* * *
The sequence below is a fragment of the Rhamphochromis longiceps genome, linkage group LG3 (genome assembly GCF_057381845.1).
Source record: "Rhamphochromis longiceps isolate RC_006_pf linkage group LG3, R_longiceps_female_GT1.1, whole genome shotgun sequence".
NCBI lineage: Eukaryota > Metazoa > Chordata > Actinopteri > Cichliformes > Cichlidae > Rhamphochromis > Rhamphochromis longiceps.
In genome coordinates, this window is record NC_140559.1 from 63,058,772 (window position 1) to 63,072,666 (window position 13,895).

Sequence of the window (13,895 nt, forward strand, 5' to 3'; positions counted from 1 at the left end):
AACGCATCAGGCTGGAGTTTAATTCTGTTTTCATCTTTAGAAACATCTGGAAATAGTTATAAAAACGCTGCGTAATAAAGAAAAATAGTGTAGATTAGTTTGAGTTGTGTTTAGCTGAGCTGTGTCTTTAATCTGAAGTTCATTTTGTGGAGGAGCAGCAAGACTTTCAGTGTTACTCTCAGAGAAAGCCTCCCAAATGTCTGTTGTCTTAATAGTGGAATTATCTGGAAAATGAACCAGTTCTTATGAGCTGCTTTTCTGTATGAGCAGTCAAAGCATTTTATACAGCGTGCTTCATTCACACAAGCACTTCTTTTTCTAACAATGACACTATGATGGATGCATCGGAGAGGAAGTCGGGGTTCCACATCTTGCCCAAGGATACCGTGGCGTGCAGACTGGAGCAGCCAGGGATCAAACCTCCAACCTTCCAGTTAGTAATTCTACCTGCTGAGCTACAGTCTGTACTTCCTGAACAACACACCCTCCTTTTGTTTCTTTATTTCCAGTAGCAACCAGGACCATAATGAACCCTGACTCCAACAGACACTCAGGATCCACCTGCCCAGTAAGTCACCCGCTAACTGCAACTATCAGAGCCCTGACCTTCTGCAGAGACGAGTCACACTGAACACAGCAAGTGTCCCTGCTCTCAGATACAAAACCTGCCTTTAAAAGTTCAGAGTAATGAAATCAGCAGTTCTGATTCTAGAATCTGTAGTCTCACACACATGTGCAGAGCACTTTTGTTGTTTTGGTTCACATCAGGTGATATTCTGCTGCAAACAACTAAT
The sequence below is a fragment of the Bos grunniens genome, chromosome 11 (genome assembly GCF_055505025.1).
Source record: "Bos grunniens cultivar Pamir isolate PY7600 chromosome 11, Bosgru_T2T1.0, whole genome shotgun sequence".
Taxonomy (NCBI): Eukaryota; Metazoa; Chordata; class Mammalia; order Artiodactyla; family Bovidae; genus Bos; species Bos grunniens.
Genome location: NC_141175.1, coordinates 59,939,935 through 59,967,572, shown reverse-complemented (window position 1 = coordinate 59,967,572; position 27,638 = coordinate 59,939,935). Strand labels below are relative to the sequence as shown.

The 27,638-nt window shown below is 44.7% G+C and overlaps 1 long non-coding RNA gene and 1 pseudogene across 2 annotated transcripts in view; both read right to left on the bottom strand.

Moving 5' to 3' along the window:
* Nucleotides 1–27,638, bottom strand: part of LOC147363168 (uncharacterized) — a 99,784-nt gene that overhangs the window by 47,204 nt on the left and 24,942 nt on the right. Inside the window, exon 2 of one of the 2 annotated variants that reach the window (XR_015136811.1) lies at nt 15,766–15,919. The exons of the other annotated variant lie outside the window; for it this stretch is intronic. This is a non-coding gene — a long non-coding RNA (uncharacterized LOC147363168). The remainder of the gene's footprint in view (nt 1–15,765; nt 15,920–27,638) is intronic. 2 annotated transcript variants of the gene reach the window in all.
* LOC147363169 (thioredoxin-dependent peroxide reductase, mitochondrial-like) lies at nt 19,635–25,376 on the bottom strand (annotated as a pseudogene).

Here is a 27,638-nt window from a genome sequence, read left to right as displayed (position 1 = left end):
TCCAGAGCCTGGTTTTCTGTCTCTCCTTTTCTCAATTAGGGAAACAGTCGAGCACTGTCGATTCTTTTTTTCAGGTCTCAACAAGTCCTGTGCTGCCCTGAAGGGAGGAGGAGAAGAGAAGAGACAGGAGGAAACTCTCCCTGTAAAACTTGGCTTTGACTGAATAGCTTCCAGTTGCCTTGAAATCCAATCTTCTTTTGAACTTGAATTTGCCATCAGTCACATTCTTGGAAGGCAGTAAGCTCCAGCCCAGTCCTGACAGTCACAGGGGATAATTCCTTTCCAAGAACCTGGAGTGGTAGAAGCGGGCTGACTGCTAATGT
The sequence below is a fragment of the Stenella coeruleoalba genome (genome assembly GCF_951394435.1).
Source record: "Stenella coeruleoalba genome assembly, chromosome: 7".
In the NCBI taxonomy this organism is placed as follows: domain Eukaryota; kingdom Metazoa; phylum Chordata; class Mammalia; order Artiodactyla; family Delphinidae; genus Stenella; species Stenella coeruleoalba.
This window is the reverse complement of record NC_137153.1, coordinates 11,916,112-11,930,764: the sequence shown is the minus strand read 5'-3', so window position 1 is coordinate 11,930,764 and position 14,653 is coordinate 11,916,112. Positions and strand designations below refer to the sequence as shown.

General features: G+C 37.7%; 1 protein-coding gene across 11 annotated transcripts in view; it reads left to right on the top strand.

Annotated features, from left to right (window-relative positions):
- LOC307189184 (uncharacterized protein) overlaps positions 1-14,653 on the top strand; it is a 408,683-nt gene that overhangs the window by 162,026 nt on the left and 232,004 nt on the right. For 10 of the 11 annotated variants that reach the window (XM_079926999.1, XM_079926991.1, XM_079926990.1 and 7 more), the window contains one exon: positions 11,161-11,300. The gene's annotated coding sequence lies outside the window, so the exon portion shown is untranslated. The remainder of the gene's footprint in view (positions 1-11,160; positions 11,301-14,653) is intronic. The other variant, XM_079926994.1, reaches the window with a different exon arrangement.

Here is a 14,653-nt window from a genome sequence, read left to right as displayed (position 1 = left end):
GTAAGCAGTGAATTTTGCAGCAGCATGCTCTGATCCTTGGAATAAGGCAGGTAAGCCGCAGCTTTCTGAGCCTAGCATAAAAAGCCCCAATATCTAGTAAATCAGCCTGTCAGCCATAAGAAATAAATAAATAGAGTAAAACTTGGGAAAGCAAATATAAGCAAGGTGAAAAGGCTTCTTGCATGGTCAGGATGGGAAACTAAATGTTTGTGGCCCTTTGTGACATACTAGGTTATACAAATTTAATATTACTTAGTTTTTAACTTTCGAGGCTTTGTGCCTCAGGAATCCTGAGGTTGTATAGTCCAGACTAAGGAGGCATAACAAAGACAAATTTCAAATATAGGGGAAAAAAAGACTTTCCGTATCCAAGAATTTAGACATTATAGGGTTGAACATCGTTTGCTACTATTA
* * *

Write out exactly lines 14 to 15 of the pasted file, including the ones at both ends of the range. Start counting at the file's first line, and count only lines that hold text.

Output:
* LOC147363169 (thioredoxin-dependent peroxide reductase, mitochondrial-like) lies at nt 19,635–25,376 on the bottom strand (annotated as a pseudogene).

Here is a 27,638-nt window from a genome sequence, read left to right as displayed (position 1 = left end):